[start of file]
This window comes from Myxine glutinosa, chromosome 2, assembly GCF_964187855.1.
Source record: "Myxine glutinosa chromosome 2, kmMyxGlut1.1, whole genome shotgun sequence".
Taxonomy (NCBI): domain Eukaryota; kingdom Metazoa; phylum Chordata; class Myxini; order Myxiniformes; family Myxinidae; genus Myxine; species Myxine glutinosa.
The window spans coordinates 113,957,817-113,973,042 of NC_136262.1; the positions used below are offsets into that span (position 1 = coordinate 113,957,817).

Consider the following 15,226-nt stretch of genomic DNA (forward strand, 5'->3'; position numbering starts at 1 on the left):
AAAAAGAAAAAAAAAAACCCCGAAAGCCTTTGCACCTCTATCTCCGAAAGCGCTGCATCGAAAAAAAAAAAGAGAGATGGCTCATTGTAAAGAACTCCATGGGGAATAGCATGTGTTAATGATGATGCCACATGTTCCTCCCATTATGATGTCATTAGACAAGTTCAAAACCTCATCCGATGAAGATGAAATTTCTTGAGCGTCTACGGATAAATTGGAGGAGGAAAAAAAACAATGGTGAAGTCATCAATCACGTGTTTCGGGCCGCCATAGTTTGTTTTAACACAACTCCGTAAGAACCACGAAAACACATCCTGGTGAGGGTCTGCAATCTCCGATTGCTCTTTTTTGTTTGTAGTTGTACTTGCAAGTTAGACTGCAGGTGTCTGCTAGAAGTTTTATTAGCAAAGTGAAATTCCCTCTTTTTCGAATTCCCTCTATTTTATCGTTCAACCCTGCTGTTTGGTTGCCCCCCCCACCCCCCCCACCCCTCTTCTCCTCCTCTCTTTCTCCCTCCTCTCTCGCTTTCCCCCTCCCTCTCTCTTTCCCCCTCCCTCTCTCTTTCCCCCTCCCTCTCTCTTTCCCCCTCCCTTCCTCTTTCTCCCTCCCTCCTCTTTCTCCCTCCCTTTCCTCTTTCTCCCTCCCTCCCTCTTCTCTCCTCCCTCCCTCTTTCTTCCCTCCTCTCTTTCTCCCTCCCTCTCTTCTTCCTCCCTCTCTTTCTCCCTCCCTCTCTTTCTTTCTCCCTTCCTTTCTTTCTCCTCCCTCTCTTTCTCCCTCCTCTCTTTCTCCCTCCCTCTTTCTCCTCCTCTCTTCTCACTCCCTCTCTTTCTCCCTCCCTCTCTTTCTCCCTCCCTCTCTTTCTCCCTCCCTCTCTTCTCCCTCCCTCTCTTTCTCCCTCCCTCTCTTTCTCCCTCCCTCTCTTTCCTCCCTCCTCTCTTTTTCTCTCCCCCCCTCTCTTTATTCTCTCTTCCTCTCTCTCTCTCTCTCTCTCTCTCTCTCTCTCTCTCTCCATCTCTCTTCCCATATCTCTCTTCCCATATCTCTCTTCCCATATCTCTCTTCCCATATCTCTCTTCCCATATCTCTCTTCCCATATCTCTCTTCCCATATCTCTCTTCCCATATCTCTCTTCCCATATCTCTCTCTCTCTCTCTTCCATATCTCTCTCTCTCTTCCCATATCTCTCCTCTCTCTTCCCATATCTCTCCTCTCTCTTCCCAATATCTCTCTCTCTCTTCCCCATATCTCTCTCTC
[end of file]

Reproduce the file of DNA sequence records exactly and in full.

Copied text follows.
This window comes from Myxine glutinosa, chromosome 2, assembly GCF_964187855.1.
Source record: "Myxine glutinosa chromosome 2, kmMyxGlut1.1, whole genome shotgun sequence".
Taxonomy (NCBI): domain Eukaryota; kingdom Metazoa; phylum Chordata; class Myxini; order Myxiniformes; family Myxinidae; genus Myxine; species Myxine glutinosa.
The window spans coordinates 113,957,817-113,973,042 of NC_136262.1; the positions used below are offsets into that span (position 1 = coordinate 113,957,817).

Consider the following 15,226-nt stretch of genomic DNA (forward strand, 5'->3'; position numbering starts at 1 on the left):
AAAAAGAAAAAAAAAAACCCCGAAAGCCTTTGCACCTCTATCTCCGAAAGCGCTGCATCGAAAAAAAAAAAGAGAGATGGCTCATTGTAAAGAACTCCATGGGGAATAGCATGTGTTAATGATGATGCCACATGTTCCTCCCATTATGATGTCATTAGACAAGTTCAAAACCTCATCCGATGAAGATGAAATTTCTTGAGCGTCTACGGATAAATTGGAGGAGGAAAAAAAACAATGGTGAAGTCATCAATCACGTGTTTCGGGCCGCCATAGTTTGTTTTAACACAACTCCGTAAGAACCACGAAAACACATCCTGGTGAGGGTCTGCAATCTCCGATTGCTCTTTTTTGTTTGTAGTTGTACTTGCAAGTTAGACTGCAGGTGTCTGCTAGAAGTTTTATTAGCAAAGTGAAATTCCCTCTTTTTCGAATTCCCTCTATTTTATCGTTCAACCCTGCTGTTTGGTTGCCCCCCCCACCCCCCCCACCCCTCTTCTCCTCCTCTCTTTCTCCCTCCTCTCTCGCTTTCCCCCTCCCTCTCTCTTTCCCCCTCCCTCTCTCTTTCCCCCTCCCTCTCTCTTTCCCCCTCCCTTCCTCTTTCTCCCTCCCTCCTCTTTCTCCCTCCCTTTCCTCTTTCTCCCTCCCTCCCTCTTCTCTCCTCCCTCCCTCTTTCTTCCCTCCTCTCTTTCTCCCTCCCTCTCTTCTTCCTCCCTCTCTTTCTCCCTCCCTCTCTTTCTTTCTCCCTTCCTTTCTTTCTCCTCCCTCTCTTTCTCCCTCCTCTCTTTCTCCCTCCCTCTTTCTCCTCCTCTCTTCTCACTCCCTCTCTTTCTCCCTCCCTCTCTTTCTCCCTCCCTCTCTTTCTCCCTCCCTCTCTTCTCCCTCCCTCTCTTTCTCCCTCCCTCTCTTTCTCCCTCCCTCTCTTTCCTCCCTCCTCTCTTTTTCTCTCCCCCCCTCTCTTTATTCTCTCTTCCTCTCTCTCTCTCTCTCTCTCTCTCTCTCTCTCTCTCTCCATCTCTCTTCCCATATCTCTCTTCCCATATCTCTCTTCCCATATCTCTCTTCCCATATCTCTCTTCCCATATCTCTCTTCCCATATCTCTCTTCCCATATCTCTCTTCCCATATCTCTCTTCCCATATCTCTCTCTCTCTCTCTTCCATATCTCTCTCTCTCTTCCCATATCTCTCCTCTCTCTTCCCATATCTCTCCTCTCTCTTCCCAATATCTCTCTCTCTCTTCCCCATATCTCTCTCTC